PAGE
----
As of January 2014, all 100 United States senators Twitter accounts. And, it seems to me, all but one senator, Idaho’s Jim Risch, have a Facebook page. I found the account names and/or numbers mainly The Sunlight Foundation and then added a handful that I discovered to be missing or wrong.
Next, I took the text of those posts, discarding any images or videos, and used Latent Dirichlet allocation to classify the topics found in posts. After tying a few different options, I settled on twelve topic groups. Of course, there are still some posts that don’t fit easily into any category but these seemed reasonable. The names of the groups I created myself.
You can view my viz here. It’s made in D3 and shows the data for the period of July 1, 2014 to October 31, 2014. Hover over a senator’s bar to see their details or hover over the category names to see prominent words in the cluster and example tweets.
One of the first things that jumps out is that New Jersey Senator Cory Booker tweets/facebooks (is facebooks a verb?) more than twice the next highest senator. He is also by far the most likely to reply to another user on Twitter, replying 1784 times. This is a big reason such a high percentage of his tweets fall into the “Thank yous and Personal Appeals” category. He had the third most Facebook replies however, behind Mark Begich and Mitch McConnell.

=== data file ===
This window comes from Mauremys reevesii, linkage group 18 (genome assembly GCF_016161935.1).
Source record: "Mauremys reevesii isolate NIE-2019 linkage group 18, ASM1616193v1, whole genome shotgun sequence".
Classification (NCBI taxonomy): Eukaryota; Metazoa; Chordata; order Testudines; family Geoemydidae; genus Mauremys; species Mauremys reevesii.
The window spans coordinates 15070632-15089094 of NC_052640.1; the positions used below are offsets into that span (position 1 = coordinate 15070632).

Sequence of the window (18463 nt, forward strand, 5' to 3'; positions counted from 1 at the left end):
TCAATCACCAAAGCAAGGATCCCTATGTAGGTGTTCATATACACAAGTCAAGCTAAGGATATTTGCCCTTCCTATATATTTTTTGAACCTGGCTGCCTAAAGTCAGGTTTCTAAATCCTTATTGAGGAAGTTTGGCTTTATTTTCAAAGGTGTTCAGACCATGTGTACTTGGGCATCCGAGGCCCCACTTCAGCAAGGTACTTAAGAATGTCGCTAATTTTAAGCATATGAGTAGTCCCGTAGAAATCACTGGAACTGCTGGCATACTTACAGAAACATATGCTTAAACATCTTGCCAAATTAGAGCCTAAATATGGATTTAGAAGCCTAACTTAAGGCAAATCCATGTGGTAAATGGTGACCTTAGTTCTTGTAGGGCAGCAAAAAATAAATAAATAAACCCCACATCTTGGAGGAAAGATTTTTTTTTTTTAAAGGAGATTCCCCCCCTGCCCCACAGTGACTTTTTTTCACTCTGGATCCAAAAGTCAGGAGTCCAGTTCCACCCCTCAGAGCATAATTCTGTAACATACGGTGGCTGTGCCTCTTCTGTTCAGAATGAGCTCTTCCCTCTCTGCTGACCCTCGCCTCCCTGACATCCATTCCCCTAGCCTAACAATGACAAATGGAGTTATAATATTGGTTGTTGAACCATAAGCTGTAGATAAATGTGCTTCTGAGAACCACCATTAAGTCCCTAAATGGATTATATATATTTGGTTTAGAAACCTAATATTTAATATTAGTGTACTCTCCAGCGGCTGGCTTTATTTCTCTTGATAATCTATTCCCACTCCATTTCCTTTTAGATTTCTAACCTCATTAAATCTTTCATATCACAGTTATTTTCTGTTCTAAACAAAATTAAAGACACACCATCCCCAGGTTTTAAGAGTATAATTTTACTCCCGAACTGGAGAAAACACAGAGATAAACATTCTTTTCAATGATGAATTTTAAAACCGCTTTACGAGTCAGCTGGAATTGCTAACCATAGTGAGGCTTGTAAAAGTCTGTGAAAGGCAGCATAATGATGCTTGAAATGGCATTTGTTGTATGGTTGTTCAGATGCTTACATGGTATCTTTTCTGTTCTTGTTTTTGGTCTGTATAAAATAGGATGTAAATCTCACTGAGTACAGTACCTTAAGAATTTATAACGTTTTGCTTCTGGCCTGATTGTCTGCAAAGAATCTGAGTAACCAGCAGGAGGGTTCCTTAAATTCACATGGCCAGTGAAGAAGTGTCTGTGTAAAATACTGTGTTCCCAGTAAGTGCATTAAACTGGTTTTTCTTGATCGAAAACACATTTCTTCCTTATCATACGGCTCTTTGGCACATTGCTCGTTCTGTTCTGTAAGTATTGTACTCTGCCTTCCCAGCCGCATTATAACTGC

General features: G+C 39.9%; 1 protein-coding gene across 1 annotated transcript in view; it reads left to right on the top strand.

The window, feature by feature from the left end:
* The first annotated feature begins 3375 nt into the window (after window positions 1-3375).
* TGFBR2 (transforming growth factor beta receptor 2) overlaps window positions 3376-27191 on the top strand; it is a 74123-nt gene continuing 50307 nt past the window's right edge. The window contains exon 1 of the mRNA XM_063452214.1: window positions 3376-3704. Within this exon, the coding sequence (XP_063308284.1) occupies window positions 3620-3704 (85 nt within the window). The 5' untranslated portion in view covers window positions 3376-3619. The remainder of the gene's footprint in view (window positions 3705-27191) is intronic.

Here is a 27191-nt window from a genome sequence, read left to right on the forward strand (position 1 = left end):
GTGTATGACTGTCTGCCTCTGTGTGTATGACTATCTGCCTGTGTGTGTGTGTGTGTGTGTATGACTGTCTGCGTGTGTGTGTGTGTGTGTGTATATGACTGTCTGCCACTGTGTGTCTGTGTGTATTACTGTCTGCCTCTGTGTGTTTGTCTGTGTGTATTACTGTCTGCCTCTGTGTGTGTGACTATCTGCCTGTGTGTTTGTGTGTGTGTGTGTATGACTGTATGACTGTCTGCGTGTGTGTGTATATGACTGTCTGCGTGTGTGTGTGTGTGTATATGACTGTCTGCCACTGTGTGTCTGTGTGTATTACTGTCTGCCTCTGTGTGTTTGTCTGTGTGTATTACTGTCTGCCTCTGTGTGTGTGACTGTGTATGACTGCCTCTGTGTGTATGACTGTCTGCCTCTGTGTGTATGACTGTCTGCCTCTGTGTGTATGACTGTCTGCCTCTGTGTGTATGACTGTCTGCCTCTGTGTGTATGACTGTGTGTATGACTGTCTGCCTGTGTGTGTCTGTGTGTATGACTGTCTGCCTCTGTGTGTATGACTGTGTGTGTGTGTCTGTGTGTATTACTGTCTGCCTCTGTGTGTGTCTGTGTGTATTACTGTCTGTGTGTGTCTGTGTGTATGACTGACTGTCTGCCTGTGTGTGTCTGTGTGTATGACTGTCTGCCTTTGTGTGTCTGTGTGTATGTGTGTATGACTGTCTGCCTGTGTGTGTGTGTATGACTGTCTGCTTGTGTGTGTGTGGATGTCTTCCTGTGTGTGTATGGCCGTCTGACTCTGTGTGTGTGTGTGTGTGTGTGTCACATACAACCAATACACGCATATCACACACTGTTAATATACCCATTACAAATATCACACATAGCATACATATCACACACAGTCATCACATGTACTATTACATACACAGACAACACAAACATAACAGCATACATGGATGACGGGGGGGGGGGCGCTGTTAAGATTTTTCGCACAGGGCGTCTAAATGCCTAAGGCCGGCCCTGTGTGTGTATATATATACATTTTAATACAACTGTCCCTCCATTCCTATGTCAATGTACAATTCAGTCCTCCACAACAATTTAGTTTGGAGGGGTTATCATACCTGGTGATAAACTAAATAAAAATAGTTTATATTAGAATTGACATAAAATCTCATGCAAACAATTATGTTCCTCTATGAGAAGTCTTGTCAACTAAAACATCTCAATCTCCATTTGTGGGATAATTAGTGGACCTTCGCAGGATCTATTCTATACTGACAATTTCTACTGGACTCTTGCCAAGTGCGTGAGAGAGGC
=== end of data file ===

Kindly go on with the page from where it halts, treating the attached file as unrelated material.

Facebook replies turned out to be the most predictive factor in being able to tell if a person was currently running for election. My analysis didn’t look at who the users a senator was responding to were but it seems to make sense that Facebook replies would be more likely to be constituents whereas Twitter users could either regular citizens or other politicians. For example, I noticed some replying to @BarackObama.
Among those Senators running for re-election, there is an average 26% increase in the “Press and News Release” category compared to four months prior, the clearest topical indicator that he or she is actively campaigning. There is also a average 30% decrease in the “Violence and Women” category among those running in the midterm elections compared to a 19% increase among those Senators not running which seems a bit counter-intuitive given the attention female voters have received running up to the midterm elections.
Want to see more? Check out the source code on github.